It is an offence under s 49(1)(bc) to drive or be in charge of a vehicle while both the prescribed concentration of drugs and alcohol is present in a person’s blood or oral fluid.
49(1) A person is guilty of an offence if he or she—
(bc) drives a motor vehicle or is in charge of a motor vehicle while both—
(i) the prescribed concentration of alcohol or more than the prescribed concentration of alcohol is present in his or her blood or breath; and
(ii) the prescribed concentration of drugs or more than the prescribed concentration of drugs is present in his or her blood or oral fluid.
Penalty: Driving while exceeding prescribed concentration of alcohol and drugs
The penalties for an offence against s 49(1)(bc) are set out in s 49(3AAB):
(a) In the case of a first offence:
A maximum fine of 30 penalty units.
(b) In the case of a second offence:
(c) In the case of a third or further subsequent offence:
If you are convicted or found guilty of an offence against s 49(1)(bc) for driving while exceeding the prescribed concentration of alcohol and drugs, the court must cancel your driving licence or learner permit, and disqualify you from driving for a minimum period set out in Schedule 1AB of the Road Safety Act (RSA).
The disqualification periods are significant, even for a first offence, and the period of disqualification doubles for subsequent offences. It is important to keep in mind that these disqualification periods are the mandatory minimum, and you may receive an even longer time off the road, particularly for a 3rd, 4th or 5th offence.
In determining whether this is your first or subsequent offence, the court will generally not consider a driving conviction which was recorded against you over 10 years ago when considering the length of licence suspension (see s 50AA). However, it is still at the discretion of the Magistrate to impose a disqualification period greater than the mandatory minimum, depending on the circumstances of your offending. You should speak with an experienced criminal defence lawyer about the possibility of excluding prior offending.
In order to prove a charge under s 49(1)(bc), the police must show that you were driving or in control of a motor vehicle while both the prescribed concentration of alcohol was present in your blood or breath, and the prescribed concentration of drugs was present in your blood or oral fluid.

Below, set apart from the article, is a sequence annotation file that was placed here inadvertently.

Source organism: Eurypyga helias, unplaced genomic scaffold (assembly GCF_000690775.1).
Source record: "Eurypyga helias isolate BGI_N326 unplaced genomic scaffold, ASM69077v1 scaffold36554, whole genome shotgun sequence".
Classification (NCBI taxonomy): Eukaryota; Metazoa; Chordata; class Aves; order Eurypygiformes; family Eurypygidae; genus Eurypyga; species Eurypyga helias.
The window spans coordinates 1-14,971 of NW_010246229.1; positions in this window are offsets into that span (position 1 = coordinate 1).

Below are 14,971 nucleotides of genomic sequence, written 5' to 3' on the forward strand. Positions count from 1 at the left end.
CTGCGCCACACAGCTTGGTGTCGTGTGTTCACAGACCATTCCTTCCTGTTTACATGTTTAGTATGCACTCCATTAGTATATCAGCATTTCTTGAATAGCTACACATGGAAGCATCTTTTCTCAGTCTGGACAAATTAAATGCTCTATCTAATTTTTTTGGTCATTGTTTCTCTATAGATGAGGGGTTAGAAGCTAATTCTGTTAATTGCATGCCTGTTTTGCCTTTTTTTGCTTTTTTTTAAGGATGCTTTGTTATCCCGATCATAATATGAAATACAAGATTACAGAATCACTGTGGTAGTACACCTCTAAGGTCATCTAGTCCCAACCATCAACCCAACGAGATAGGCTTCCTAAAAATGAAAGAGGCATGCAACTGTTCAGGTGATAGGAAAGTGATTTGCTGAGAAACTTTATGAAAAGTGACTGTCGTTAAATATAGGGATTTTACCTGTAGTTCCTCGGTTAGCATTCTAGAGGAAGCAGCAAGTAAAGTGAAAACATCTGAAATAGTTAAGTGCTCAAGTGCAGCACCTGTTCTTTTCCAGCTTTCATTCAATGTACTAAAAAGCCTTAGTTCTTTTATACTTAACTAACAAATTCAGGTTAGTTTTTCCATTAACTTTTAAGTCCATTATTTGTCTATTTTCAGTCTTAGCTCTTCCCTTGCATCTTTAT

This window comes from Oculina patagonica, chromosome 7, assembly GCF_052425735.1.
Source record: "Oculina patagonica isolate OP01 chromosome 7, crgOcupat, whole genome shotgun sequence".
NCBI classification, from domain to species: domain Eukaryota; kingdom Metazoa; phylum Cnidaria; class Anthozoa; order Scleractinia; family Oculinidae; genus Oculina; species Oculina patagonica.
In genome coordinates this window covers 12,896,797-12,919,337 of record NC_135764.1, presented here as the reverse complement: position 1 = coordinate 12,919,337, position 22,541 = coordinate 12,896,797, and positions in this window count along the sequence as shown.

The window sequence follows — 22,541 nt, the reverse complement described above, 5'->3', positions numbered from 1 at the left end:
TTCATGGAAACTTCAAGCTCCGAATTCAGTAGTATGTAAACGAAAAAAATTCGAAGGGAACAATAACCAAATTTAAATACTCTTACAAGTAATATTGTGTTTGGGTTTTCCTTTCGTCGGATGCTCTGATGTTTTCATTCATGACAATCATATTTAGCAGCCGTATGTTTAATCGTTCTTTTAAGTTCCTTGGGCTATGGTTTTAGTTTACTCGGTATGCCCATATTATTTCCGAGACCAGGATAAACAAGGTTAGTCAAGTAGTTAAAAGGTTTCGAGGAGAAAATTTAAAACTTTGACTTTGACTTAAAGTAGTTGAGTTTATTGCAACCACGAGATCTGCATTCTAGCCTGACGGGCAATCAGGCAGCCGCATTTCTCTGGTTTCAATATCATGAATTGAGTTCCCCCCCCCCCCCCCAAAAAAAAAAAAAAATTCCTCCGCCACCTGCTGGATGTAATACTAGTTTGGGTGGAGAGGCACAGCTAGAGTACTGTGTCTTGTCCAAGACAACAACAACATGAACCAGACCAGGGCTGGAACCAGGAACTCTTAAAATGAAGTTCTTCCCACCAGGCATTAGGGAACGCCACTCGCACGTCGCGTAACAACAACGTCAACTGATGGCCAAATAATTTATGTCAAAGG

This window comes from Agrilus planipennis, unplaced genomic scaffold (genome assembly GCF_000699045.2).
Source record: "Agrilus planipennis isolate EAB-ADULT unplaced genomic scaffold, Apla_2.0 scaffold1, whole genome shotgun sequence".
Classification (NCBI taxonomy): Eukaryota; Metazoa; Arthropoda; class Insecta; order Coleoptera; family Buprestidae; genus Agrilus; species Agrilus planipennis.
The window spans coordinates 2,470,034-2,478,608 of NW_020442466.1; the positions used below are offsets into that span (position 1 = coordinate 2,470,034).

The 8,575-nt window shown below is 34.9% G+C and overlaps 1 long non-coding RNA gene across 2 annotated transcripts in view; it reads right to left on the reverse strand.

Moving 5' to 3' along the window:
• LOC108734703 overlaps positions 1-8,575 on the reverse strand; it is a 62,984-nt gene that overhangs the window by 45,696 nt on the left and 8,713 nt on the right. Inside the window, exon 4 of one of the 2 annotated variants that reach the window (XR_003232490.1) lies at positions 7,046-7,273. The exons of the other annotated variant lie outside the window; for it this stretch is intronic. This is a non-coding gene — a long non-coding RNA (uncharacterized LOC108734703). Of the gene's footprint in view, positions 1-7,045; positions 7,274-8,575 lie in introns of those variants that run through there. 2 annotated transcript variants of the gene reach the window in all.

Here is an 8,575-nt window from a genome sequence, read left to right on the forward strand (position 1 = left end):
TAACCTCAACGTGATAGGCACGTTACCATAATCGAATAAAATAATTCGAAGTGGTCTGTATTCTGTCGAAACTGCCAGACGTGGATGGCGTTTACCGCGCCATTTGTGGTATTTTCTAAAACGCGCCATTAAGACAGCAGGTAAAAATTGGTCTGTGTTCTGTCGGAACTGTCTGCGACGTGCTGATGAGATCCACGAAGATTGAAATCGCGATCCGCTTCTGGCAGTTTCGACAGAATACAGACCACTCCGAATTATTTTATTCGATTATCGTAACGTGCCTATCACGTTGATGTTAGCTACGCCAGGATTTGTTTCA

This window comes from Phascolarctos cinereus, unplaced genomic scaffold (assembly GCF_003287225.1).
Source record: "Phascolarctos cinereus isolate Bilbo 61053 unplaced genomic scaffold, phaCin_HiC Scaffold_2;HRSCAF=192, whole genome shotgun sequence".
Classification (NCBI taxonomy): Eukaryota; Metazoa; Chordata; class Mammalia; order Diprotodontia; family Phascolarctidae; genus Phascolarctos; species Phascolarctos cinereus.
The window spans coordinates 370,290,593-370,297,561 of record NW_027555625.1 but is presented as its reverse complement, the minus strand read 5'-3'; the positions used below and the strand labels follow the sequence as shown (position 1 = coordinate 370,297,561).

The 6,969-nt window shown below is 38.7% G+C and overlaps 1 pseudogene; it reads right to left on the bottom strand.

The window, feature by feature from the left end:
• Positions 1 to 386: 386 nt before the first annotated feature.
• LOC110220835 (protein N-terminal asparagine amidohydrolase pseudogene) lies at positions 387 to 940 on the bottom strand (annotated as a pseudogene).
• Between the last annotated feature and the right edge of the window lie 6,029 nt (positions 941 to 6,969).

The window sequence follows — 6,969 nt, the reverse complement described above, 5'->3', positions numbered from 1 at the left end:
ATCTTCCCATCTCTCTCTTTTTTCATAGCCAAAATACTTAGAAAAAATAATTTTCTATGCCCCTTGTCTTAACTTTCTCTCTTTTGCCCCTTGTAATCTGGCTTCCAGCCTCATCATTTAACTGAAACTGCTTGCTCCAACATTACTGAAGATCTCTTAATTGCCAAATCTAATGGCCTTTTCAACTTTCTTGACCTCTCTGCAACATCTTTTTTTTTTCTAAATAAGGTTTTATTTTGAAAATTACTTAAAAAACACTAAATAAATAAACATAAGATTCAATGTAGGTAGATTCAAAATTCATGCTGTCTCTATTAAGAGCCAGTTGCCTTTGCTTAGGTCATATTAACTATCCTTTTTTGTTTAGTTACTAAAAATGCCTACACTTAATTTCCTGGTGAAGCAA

The “prescribed concentration of alcohol” is 0.05 BAC (s 3(1)). The mandatory disqualification periods increase as the BAC becomes greater than 0.10; and increase even further for subsequent offending. The “prescribed concentration of drugs” is any amount of methylamphetamine, MDMA or cannabis detected in the blood or oral fluid of a driver. Therefore, the amount of drug in a driver’s blood or oral fluid is irrelevant, as long as any amount is found. The severity of fines and length of disqualification periods are determined by the concentration of alcohol in a driver’s blood or breath, coupled with the mere presence of one or more of the prescribed drugs.
The provision relating to driving while exceeding the prescribed concentration of drugs and alcohol is essentially a combination of sections 49(1)(b) and 49(1)(bb). The procedure for police obtaining evidence of a driver’s alcohol intoxication and drug presence for s 49(1)(bc) largely mirrors the procedures in those two provisions. You should discuss this with your criminal defence solicitor.
If you have exceeded the prescribed concentration of alcohol and the prescribed concentration of drugs, you will be charged and summonsed to appear in court. In addition, the police can immediately suspend your licence pursuant to section 85. This will mean you cannot drive until your matter has been resolved at court.
What you might expect:
Even after your disqualification period, you will need to apply for a licence eligibility report before you can once again obtain a licence (s 31E). You should discuss the process of obtaining an eligibility report with your traffic lawyer.
Pursuant to schedule 1B of the RSA, you must also fit an interlock device in your vehicle for 6 months for a first offence, 12 months for a second offence if your BAC was less than 0.15, or 4 years in any other case.
What you should do:
It is clear that being charged under s 49(1)(bc) for driving whilst exceeding the prescribed concentration of alcohol or prescribed concentration of drug is a serious offence. Not only are you liable to large fines, but also extended periods of time off the road. In certain circumstances, you may also be facing imprisonment.
Further penalties and punishments include fitting an interlock device and attending driver education programs, all of which come at considerable cost. If you have been charged with driving while exceeding the prescribed alcohol and drug concentrations, you should seek expert legal help as soon as possible. The charge is very serious, and you will need legal help when preparing for, and attending court. Contact our Melbourne Criminal Defence Lawyers today.